As fans prepare to return home from the Qatar World Cup, doctors are being advised to be on the lookout for any Middle East respiratory syndrome (MERS) cases.
The UK Health Security Agency (HSA) sent a notice to healthcare providers that, “Clinicians and public health teams should specifically be alert to the possibility of MERS in returning travellers from the World Cup" according to The Sun.
MERS is an uncommon, but deadly, respiratory virus caused by close contact with camels or camel products like milk and meat.
Symptoms include fever, cough, shortness of breath, muscle pain, fatigue, and more.
Unlike Covid-19, MERS has a fatality rate of approximately 36 per cent.
\u201cDid you know that Middle East respiratory syndrome coronavirus (MERS-CoV) is thought to spill over to humans through contact with infected camels? \n\nThanks to @USAID, @FAO helps Egypt monitor and study the virus to better understand how to prevent its spread. \n\n#animalhealth\u201d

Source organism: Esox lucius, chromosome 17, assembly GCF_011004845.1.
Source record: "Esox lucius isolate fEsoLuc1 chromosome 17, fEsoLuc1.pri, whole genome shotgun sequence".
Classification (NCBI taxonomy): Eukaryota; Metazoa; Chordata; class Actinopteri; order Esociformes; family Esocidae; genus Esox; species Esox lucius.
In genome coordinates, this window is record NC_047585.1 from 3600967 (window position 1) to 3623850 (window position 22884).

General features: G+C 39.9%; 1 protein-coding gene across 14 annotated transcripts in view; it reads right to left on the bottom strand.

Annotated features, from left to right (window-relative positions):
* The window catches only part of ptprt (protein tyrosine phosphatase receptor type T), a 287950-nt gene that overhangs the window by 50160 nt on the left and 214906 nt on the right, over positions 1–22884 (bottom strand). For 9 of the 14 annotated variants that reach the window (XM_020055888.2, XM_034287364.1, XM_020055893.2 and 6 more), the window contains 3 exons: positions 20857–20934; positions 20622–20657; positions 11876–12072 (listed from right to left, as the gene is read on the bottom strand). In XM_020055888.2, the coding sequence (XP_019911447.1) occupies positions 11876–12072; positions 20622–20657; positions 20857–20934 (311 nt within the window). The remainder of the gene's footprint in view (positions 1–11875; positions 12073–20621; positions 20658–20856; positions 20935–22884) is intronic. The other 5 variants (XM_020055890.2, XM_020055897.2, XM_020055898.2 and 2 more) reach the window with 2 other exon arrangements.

“The risk of infection to UK residents is very low but may be higher in those with exposure to specific risk factors within the region - such as to camels," the HSA notice apparently said.
MERS is mainly spread between humans and camels and can only be spread human-to-human by very close contact with an infected person.
Concern about the virus grew this week after three of France's national football team members contracted a flu-like illness just ahead of the final match between France and Argentina.
Adrien Rabiot and Dayot Upamecano were too unwell to participate in the match against Morocco and Kingsley Coman has supposedly felt "feverish."
Although it is unconfirmed what type of illness the footballers have, coach Didier Deschamps noted it was flu season, the footballers may have run-down immune systems, and cited the air conditioners as a potential effect.
So likely, your risk of contracting MERS if you have not travelled to Qatar or been in contact with a camel, is low.
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